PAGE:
~Desi

No Front Pew For the Ballas in Beijing

You have to arrive pretty early for Mass if you want even a shot at our normal seat. I mean...really early. Today we visited our second cathedral in Beijing (Xuanwumen) and, by chance, arrived close to an hour early for Saturday evening services. Already, the church had many parishioners on site. Some were inside, practicing songs with the choir director, and some were outside, sitting on benches and talking, or praying near a beautiful statue of the Blessed Mother.

After sitting outside for a bit, we entered the church in search of a seat. At first, we sat in the front pew of the second section (that was the closest we could get and still see the altar). We were quickly, but politely, told that this is where the "little angels" sit. These little angels are little children who process in at the beginning of Mass dressed like angels.

After moving to the side pews, we found our view obstructed by large columns. We moved back further...still couldn't see. (It must have been funny to see the waiguoren on a quest for the perfect seat.) "Let's just sit somewhere," I thought. We found three pews that each had one seat that had a view. Z in the first, Julie in the second, and Steve and me in the third. While Steve still couldn't see the altar, we did have a TV right in front of us. I think Steve would call this a "Catholic church with Chinese characteristics."

While I'm certainly enjoying the enthusiasm that the Chinese bring to the entire setting of the Mass--hearty responses and joyful singing by everyone--the Mass is exhausting. Trying to pray in my head in English while trying to figure out some of the Chinese language while trying to recognize some of the Chinese characters in the songs (which are flashed up on the screen) while being in awe of just being here...I think you get the picture.

I have a new appreciation for our usual "distraction-free" front pew...

~Desi

My Green Guy

Back in the States, Jacob and Justin, two of my best friends, gave me a small action figure toy called a Baukughan. It is green and looks like an alien. It has a magnet that springs it open. We joked about taking pictures of it on the Great Wall because it was our last time seeing them before we moved to China.

The day before we left, I secretly packed him in a small black pouch and put him in my backpack. When we arrived, I took him out. He stayed on my shelf until we went to the Temple of Heaven. I brought him and took a few pictures of him.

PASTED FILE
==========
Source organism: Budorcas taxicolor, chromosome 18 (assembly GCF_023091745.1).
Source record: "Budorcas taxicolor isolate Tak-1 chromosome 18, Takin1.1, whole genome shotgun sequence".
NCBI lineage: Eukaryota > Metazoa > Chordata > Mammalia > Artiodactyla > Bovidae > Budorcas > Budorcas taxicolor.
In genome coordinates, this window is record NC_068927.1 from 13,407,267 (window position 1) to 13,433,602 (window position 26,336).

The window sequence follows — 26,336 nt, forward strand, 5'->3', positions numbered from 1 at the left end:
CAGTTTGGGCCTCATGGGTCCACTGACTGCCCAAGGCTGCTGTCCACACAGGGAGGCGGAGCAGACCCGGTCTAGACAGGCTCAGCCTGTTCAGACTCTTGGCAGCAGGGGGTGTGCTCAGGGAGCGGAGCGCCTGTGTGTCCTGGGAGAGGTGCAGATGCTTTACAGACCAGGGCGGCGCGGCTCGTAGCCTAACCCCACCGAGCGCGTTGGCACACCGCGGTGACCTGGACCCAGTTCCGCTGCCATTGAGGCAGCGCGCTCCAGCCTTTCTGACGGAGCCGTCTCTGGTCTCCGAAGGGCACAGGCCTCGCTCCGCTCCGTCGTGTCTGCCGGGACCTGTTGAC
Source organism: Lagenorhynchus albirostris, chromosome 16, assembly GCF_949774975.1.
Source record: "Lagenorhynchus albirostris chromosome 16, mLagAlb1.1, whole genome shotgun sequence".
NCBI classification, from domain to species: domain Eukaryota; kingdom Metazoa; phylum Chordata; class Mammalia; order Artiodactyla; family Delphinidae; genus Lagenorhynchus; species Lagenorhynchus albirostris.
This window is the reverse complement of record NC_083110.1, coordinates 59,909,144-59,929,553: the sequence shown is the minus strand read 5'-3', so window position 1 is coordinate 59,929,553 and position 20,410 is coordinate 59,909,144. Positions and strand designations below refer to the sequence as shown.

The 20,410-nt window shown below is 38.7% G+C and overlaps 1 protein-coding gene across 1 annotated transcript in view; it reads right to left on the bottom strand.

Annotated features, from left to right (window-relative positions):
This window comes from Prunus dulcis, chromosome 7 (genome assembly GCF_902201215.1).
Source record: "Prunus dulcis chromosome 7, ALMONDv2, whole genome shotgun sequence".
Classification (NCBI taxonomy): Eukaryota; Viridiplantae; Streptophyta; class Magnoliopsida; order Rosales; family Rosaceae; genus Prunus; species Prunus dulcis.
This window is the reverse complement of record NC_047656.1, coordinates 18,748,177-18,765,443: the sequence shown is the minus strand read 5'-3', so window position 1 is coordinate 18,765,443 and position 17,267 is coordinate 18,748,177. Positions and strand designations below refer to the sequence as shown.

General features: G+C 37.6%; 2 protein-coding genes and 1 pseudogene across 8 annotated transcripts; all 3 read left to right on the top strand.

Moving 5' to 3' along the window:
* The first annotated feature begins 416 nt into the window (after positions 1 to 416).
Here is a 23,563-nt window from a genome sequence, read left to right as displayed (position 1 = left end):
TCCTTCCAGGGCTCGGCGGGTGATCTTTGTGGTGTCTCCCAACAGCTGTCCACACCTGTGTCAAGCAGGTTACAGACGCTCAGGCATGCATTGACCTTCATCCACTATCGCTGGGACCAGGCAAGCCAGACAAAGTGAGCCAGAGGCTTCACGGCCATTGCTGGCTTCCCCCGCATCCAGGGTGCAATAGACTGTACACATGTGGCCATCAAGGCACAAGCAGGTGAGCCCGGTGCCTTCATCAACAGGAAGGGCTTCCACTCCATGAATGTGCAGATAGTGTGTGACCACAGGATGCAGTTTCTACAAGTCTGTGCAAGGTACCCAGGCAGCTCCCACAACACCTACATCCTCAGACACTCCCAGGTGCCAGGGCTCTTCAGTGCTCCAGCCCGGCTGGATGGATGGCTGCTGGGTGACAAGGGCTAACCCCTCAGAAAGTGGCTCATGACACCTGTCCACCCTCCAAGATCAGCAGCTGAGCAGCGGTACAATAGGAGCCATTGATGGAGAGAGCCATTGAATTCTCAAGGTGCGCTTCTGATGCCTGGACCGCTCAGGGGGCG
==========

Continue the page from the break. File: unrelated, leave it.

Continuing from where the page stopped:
A week later, we went to the Great Wall. What was the first thing to go in my Camelback? Him. A couple of shots here and there.

Two weeks later, we went to the Great Wall again. So did he. This time, I got the most surreal picture of all!

Thanks Jacob and Justin!

~Zoli

A Taxi To a Bus To a Cable Car To an Incline

There are two fascinating things about Simatai, the section of the Great Wall we visited this weekend. The first is this series of modes of transportation we had take to get to this spot about two and a half hours away from downtown Beijing. We started out bright and early, catching a cab to this church not that far from Tiananmen Square. Why a church? Well, right out in front of the cathedral is this depot for long distance buses. Imagine the area in front of the National Cathedral in DC. A driveway. Some grass. Very pristine. Now fill it up with buses everywhere. This is roughly the strange scene that greeted us when the taxi driver dropped us off.

Onto the Simatai bus we jumped, anxious not to miss it. Little did we know that the departure time seemed to be a bit, uh, flexible. Ba dian ban. Eight-thirty, we were told, would be when the bus pulled out. I got the feeling that they wanted to sell as many tickets as possible before hitting the road. So all of that hurrying up, and here we were waiting again. Rather than "Beijing Huan Ying Ni," the city's motto ought to be "Hurry Up and Wait" (however that would be translated into Chinese).

Anyways, we finally hit the road, passing the incredible new CCTV building on our way out of town. (You really need to do a Google images search and check it out...) We made one stop on the way, to hit a public toilet. Our guess is that this was because the driver had to go, as there was no such break on the way back.

As we were presumably closing in on Simatai, this dramatic set of peaks came into view. Really tall. Really craggy. Definitely worth a snapshot out the window. Approaching even closer, we suddenly realized that the Great Wall ran along the top of these peaks, and that this in fact was Simatai. How on Earth are we going to get up all that way?

The answer? Run the gauntlet of workers trying to convince you to take mechanized forms of transportation to the top. Sure, you could walk up. But our driver only gave us three-four hours before meeting back at the bus. It quickly became clear that, to spend any significant amount of time on the wall itself, we would have to fork over some cash, and first take a cable car and then an incline in order to reach the summit. They had us unsuspecting waiguoren right where they wanted us.

Which takes us to the second thing about Simatai that is fascinating...the wall and the views it commands. Sections of the wall have obviously been worked on at various points since the dynasties. Others, though, are in more natural (and thus much worse) condition. This led to things like standing on top of watchtowers, climbing through windows, and looking out over deep ravines.

As for the views themselves, they were, of course, obscured by the fog, mist, or whatever that was hanging in the air. (Uh, we know...) That said, we looked out at mountain after mountain, so unreal that it looked like an overly dramatic painting. But it was the real thing. And there's a motel at the bottom of the mountains. I think we'll be back...

~Steve

PS: Blow up the bottom picture to read what the red sash says...